By John-Paul Ngabirano
My heartfelt gratitude goes to God, my formators and fellow novices who accompanied me up to the end from the beginning of the spiritual year. It has been a nice experience with which I feel fulfilled. We started eighteen novices and ended seventeen. There are many factors that inspired us to be committed up to the end. That was observance of our community project that comprised five objectives: to know the will of God in my life, to deepen my relationship with Jesus, to live in a fraternal and intercultural community, to deepen the knowledge and charism of the Society of the Missionaries of Africa and to know who I am.
Community life was not so much spoken of but lived. The concern of the other fetched a kind of bond with cords that cannot be broken. Also, prayer and Jesus were at the centre of our stay, for we had much time of reflection, prayer, meditation, silence and retreats which helped us deepen our relationship with Jesus. In fact, at the end of the spiritual year there is one common word that comes so often on the tongue of each novice. And that is, “Jesus Christ” from whom priestly vocation precedes. We indeed grew and we continuously grow in knowledge and grace of Jesus Christ to him be glory in present and in eternity.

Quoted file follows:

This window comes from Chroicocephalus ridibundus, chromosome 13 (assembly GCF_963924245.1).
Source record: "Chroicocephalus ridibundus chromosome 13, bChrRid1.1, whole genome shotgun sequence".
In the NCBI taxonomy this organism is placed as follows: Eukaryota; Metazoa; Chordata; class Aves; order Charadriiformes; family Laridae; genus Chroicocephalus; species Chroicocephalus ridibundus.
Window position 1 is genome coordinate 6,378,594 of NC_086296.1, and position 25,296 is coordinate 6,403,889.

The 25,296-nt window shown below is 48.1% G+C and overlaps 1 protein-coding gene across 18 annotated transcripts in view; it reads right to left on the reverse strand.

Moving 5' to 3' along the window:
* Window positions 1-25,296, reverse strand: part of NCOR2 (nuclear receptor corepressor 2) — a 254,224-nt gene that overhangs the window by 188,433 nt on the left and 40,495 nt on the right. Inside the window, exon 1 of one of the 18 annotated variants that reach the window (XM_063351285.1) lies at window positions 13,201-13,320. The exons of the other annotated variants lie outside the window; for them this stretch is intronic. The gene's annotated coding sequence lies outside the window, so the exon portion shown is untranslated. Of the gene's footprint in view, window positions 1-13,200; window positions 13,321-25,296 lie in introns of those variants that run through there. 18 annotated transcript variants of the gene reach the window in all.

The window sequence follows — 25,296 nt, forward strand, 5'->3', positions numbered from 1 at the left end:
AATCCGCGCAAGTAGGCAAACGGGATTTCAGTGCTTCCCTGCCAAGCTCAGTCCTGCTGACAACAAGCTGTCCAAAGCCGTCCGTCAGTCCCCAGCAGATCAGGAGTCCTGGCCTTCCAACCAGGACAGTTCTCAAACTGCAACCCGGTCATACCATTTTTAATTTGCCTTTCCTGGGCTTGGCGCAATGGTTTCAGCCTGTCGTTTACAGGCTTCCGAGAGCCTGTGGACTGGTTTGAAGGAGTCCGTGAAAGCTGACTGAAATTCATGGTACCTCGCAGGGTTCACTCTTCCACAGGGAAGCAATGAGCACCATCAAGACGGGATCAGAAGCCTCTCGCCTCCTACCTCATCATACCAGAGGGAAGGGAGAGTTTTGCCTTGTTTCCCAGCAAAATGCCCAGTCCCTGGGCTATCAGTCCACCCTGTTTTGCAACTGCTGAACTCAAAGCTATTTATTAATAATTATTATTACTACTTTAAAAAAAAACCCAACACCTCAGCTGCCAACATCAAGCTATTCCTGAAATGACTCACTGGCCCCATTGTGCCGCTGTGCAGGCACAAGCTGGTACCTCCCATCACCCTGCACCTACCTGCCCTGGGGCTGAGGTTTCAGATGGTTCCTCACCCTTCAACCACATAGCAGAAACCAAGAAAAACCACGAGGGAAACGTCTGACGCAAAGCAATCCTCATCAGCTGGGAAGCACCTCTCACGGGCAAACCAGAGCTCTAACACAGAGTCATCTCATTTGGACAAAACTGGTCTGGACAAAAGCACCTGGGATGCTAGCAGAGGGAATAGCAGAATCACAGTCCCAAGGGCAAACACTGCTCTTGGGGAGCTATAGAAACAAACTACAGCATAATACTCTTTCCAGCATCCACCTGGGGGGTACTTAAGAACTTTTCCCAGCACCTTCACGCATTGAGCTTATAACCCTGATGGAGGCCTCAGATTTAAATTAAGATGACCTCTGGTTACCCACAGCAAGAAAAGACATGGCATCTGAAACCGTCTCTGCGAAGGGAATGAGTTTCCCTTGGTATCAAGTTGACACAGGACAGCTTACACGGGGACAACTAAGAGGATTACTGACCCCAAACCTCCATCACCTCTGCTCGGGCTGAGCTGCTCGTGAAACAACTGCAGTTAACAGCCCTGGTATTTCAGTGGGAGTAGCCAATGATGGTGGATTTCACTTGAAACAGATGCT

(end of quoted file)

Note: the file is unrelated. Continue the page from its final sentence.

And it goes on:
We had many occasions that brought a sense of joy and belonging. In order for us to belong, we took the clothing ceremony seriously “Gandoura day” which is our identity in the Society of the Missionaries of Africa. The knowledge of the society was deepened in looking forward to listening to wisdom of old and keeping the dreams and visions of the young. To have a proper foundation of all that is good in life there is one aspect that brings more sense to my life. A sense of being loved by God. Indeed, God cannot hate His own hand. The Ignatian spirituality led us to be committed, have inner freedom to all created things and to come to the realisation that we are loved sinners who need God’s mercy. And that is what we will share in our apostolic training as we go for our apostolic training, also called ‘stage’, of two years.
Be still and know that I am with you!